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BID Initiative digs into data at Teach to Reach workshop

By Samantha Dolan, Intern, BID Initiative

May 23, 2018

Posted in , , , ,

Photo: PATH/Trevor Snapp. Paulo Urioh, a reproductive and child health nurse in-charge at Mareu Health Center.

Earlier this month, PATH and the BID Initiative participated in the “Teach to Reach: Innovative Methods for Immunization Training” workshop in Dar es Salaam, Tanzania from May 1-3. This three-day hands-on forum provided participants with an opportunity to use a design-thinking approach to tackle issues related to workforce performance within immunization programs. Approximately 100 participants from Tanzania, Ethiopia, Nigeria, Pakistan, India, and other global partners attended the workshop. BID participated in a number of sessions, including a well-received demonstration of the Tanzania Immunization Registry (TImR) during the opening night of the workshop.

Throughout the workshop, participants broke into groups and interacted with training and capacity building subject-matter experts to tackle their specific issues, routinely soliciting feedback from other participants in their group to develop training solutions. I participated in the Data and Measurement Group to get ideas about how best to use the data generated by TImR and the Zambia Electronic Immunization Registry (ZEIR) to improve immunization program supervision, feedback, and sustained use of the tools. The individual-level data generated by the electronic immunization registries (EIRs) provides a rich source of information that can be used by program managers to gain better insight into the performance of facilities and gaps in immunization coverage among their catchment population. Through each of the workshop sessions, I was able to think strategically about how to use these new data to change behavior and improve performance through hands-on activities, gaining insight into what has worked for other projects, and engaging in structured discussions with numerous colleagues.

What stood out to me the most during the workshop is the novelty of the EIRs. Several participants mentioned the need to create a “data use culture” among healthcare workers (HCWs) and supervisors. The EIRs offer the perfect platform for users to gain greater access to their population’s data to better understand and take action for improving program performance. As a member of the BID Analytics Team, we think about data use often. As we dig into the data generated by TImR and ZEIR we are constantly coming up with new and interesting metrics to inform performance measurement.  In the coming months we hope to gather feedback from expanded program on immunization supervisors about which metrics are most helpful for them in order to better tailor our analyses and inform future reporting modules that use EIR data. Additionally, these types of electronic solutions allow us to think about future updates that could be made to the EIRs to facilitate capacity building for data use; prompts and reminders can be generated within the system, along with tools to assist HCWs with using their data for decision-making. Using individual-level data can provide a more accurate and in-depth snapshot of the immunization coverage of a population. Using these data along with the electronic functionality of the tablet-based EIRs increases the number and types of opportunities for data use capacity building interventions.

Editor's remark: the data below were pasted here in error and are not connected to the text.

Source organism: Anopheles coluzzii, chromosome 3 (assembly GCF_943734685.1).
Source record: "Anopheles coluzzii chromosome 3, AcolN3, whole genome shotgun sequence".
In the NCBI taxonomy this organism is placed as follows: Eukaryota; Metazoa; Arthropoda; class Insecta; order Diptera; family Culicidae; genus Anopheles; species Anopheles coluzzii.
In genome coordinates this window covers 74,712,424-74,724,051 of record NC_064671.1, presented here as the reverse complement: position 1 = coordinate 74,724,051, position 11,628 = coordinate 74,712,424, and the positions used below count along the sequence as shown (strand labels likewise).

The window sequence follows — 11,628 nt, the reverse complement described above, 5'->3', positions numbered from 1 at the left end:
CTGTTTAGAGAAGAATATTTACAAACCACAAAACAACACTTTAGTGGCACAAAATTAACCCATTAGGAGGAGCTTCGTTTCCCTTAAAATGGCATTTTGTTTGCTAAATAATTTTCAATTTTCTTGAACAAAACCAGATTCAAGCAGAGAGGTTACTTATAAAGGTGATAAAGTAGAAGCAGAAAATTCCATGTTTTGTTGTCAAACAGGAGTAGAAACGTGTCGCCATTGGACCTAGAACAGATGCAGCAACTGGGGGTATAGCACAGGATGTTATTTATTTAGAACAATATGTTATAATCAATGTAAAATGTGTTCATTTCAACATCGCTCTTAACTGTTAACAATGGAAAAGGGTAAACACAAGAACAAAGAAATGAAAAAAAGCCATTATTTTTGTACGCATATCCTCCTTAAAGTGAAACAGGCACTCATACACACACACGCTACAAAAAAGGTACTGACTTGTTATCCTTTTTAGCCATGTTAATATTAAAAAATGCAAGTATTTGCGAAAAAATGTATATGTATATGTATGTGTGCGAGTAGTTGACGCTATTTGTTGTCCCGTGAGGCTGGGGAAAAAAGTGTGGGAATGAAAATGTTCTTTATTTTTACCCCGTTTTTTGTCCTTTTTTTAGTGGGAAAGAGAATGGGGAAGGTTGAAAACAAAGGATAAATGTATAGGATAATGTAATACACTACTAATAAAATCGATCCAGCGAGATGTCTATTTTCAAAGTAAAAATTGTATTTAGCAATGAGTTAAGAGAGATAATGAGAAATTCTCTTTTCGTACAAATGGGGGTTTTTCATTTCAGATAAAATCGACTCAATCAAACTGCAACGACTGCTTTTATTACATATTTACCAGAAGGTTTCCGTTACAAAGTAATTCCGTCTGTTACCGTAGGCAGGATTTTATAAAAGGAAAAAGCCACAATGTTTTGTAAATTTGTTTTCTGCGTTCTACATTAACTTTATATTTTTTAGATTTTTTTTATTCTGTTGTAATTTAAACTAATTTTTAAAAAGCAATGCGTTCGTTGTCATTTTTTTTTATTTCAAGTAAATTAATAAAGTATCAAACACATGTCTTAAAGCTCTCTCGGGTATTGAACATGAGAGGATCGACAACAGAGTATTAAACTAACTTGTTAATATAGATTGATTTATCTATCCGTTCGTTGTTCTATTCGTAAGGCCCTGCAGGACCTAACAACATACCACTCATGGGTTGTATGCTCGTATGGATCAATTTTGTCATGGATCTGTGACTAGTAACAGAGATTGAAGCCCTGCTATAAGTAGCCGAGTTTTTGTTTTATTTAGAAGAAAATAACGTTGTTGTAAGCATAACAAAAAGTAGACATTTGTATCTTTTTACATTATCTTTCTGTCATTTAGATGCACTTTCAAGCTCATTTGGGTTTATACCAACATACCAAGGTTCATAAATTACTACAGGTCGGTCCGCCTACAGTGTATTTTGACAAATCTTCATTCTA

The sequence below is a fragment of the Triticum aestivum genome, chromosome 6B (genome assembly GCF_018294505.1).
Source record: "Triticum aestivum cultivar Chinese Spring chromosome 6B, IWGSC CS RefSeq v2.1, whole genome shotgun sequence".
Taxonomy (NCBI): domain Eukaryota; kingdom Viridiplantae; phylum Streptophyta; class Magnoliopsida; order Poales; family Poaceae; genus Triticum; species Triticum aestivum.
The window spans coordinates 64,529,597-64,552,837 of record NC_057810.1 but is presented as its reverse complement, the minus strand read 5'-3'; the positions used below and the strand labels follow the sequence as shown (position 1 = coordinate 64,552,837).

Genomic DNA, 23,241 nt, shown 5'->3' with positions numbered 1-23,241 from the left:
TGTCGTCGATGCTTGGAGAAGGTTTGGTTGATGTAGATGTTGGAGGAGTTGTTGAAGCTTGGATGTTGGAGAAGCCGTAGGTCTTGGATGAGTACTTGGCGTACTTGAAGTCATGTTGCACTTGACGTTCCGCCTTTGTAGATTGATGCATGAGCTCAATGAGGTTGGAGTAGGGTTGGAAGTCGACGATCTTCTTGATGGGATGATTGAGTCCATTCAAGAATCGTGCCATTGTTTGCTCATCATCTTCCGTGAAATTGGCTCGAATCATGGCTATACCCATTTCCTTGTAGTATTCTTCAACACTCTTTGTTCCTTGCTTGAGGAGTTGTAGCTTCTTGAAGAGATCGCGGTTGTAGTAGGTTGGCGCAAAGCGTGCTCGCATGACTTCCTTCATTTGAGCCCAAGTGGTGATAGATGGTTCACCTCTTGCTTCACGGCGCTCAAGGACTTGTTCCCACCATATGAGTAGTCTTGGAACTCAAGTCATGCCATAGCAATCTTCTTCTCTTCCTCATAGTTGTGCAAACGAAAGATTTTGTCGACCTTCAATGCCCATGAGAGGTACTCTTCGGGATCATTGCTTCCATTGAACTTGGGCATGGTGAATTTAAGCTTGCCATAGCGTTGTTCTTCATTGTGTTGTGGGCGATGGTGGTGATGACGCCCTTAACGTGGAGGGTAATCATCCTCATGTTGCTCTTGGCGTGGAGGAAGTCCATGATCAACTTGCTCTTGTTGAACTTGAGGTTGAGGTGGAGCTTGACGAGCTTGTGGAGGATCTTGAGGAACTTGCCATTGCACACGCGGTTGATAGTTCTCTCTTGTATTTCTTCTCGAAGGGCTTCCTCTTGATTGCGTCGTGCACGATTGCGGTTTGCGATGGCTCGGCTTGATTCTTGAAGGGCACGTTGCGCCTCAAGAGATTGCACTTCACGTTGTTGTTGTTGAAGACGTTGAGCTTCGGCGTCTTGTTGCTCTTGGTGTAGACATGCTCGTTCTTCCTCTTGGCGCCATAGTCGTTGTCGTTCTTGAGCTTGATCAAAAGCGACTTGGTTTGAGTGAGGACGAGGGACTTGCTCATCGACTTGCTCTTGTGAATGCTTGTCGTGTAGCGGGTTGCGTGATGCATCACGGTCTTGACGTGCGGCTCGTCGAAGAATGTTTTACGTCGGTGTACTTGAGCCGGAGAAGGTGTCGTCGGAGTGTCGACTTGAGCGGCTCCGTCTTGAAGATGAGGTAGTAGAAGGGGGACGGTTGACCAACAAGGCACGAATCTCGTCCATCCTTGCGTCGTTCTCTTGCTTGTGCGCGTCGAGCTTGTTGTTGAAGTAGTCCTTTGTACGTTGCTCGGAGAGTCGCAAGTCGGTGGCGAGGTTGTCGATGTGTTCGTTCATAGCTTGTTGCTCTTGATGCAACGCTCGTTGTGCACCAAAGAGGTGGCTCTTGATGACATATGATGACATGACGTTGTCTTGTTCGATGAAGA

From its earliest days, the BID Initiative has worked to foster a culture of data use in which HCWs are motivated and enabled to access, analyze, and use data. By leveraging the individual-level data generated by the EIRs, we can enable staff to use data to make better informed decisions. The Teach to Reach workshop created a comfortable atmosphere to brainstorm and discuss capacity-building ideas, it highlighted the potential and value of the EIRs in both Tanzania and Zambia, and made me excited for the future work of the BID Analytics Team as we continue to explore the many options for accessing and using data within immunization programs.

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